Teanna Gentry
Lynn left, Carmel right 

Love and acupuncture helped a Burien woman overcome lung disease

April is Organ Donor Awareness month

By Teanna Gentry

Lynn and Carmel first met because of their shared love of acupuncture.  Carmel had recently been diagnosed with a rapidly progressing terminal lung disease.  Her disease was "idiopathic," which means that it was naturally occurring within her body and also quite rare.  In a group of one million people, only about fifteen people will develop this disease. 

Carmel said, "I was living on supplemental oxygen twenty-four-seven and my life revolved around almost daily medical appointments and doing whatever it took to stay alive.  I had explored every possible conventional medical intervention and yet my health continued to decline rapidly.  Lynn had lost her father to a different incurable lung disease many years earlier, and has a special interest in lung health. Lynn and I fell in love at first sight. 

“Five months after we began dating she asked me to marry her.  As our relationship progressed, so did my disease.  My pulmonologist decided that a double lung transplant was my only chance for survival.  It took two months for me to complete all of the necessary screenings to qualify for my transplant.  I was only listed for 19 days before I got "the call" that saved my life.  Because of the initial blast of immune suppression that organ recipients start with transplant to ensure that they will not reject their donated organ, it is imperative that the recipient be as healthy as possible prior to the surgery.  The night that I was called, I had a fever.  If you have a fever when you are called, you will not be considered for the organ and it will go to someone else. Lynn used her acupuncture skills to break my fever, and then we packed up and drove to the hospital.  During my month long stay in the hospital post transplant, I routinely received and benefited from acupuncture.  It helped to quell my anxiety, control my pain, and minimize the negative impact of medication side effects.  Acupuncture is as much a part of my transplant story as the organ itself."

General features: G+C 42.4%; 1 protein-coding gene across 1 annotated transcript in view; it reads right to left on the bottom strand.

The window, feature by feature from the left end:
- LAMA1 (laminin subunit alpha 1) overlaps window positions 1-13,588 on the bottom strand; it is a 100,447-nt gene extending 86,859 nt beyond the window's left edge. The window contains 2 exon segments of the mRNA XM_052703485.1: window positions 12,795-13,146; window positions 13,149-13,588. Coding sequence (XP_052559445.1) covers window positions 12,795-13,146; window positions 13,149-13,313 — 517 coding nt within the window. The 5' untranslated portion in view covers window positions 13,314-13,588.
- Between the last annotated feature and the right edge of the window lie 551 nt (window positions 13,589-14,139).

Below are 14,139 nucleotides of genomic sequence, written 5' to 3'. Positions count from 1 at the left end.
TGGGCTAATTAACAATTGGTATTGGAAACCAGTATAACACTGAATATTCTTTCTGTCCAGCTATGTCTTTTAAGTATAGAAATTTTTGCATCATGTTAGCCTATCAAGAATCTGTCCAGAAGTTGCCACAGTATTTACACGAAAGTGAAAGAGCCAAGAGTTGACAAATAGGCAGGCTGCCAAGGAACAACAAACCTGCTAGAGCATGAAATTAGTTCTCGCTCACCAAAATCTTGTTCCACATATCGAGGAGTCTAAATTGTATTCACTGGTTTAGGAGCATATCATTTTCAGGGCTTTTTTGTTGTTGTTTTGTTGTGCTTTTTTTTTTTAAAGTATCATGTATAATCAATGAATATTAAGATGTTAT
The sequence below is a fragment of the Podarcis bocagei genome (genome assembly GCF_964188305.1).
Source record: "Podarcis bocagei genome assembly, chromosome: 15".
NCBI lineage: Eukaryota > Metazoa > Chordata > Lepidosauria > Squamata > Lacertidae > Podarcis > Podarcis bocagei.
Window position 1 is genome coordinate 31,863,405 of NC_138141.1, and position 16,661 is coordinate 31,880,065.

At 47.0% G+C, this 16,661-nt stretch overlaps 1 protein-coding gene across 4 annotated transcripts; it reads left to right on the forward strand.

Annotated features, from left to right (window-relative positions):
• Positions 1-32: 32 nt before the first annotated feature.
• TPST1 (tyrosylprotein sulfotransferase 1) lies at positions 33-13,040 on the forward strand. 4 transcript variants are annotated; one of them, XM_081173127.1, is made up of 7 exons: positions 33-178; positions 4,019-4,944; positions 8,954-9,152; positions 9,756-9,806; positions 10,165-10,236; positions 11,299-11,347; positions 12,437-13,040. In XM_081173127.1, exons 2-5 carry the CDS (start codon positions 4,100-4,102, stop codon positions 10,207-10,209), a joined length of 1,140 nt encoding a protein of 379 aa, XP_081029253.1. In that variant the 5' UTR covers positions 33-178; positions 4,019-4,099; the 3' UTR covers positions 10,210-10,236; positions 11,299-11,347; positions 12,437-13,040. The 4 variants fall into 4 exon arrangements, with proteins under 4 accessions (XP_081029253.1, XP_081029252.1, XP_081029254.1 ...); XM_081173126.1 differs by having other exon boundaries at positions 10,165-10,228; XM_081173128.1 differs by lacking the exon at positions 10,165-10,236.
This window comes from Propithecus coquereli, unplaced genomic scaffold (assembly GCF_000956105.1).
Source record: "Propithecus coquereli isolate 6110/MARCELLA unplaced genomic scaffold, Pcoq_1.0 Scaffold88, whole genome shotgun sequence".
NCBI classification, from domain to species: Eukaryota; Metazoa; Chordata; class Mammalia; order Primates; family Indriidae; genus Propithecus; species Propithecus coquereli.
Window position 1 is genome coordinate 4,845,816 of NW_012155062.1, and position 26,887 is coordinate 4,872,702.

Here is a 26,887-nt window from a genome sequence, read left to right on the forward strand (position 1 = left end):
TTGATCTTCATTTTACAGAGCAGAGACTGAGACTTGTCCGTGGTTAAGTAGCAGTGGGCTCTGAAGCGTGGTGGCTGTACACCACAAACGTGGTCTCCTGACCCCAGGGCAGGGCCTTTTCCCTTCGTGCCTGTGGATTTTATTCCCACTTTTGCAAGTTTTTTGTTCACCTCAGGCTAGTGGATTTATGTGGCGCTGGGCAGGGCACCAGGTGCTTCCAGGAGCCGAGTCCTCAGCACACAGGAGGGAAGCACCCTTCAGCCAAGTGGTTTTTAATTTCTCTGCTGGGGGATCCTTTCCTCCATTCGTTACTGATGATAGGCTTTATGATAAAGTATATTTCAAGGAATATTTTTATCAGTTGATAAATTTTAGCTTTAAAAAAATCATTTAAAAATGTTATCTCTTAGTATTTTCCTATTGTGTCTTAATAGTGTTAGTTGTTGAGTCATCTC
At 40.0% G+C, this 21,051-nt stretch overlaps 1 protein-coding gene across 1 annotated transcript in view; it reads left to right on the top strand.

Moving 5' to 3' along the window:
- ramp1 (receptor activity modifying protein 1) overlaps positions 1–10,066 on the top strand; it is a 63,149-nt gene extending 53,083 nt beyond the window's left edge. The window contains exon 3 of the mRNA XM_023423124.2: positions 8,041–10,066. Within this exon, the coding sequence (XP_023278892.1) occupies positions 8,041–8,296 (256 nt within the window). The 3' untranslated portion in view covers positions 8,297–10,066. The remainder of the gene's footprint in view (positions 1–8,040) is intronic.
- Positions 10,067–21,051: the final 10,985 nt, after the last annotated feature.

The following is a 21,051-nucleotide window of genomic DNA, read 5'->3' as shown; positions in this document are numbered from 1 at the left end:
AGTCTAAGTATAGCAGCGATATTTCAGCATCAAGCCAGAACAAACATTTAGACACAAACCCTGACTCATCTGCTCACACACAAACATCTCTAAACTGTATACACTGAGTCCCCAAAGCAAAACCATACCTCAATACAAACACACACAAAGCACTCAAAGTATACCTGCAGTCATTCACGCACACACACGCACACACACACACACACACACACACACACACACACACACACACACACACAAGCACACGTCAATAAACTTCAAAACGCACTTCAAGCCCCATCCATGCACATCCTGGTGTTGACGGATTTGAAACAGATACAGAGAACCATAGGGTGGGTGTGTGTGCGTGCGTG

Carmel said, "I am most grateful to be able to provide for others the type of loving community support that was so essential to me when I was so very sick.  Being so sick, living on life support, not knowing if I would stay alive from day to day, I was lucky enough to witness the absolute best in people.  I was surrounded with love and support.  My friends and family dropped everything to come to the hospital to be with me.  It changed me, and it changed them.  On several occasions, I was not expected to survive.  The people who showed up in my life as caretakers or caring community members gave me the strength to carry on."  

Lynn said, "Being in a situation where you must live moment by moment, you start to see that the present is really the only thing we have. You start to notice things, and it can become comfortable and beautiful. Sometimes in the most extreme situations you feel very alive and really notice the beauty that is always around us. There are less distractions, and it is a reminder that, if we stop and notice, we can do that all of the time.  This is part of why we chose the name Sloth Around.  It is an homage to the value of slowing down in order to truly show up for the life that you are living."

A happy ending
Lynn and Carmel's story has a happy ending because of organ donation and they are eternally grateful to everyone who is wiling to give the gift of life to another after they have passed on.  They would like to encourage everyone to take this moment to pull out their driver’s license and see if they are a registered organ donor.  Checking that box could be the difference between life or death.  To learn more about organ donation, please visit the website for Lifecenter Northwest at http://www.lcnw.org/.  You can also sign up to be an organ donor, or update your profile if you are already registered here: https://www.donatelifetoday.com/register_online/sign_up.php.

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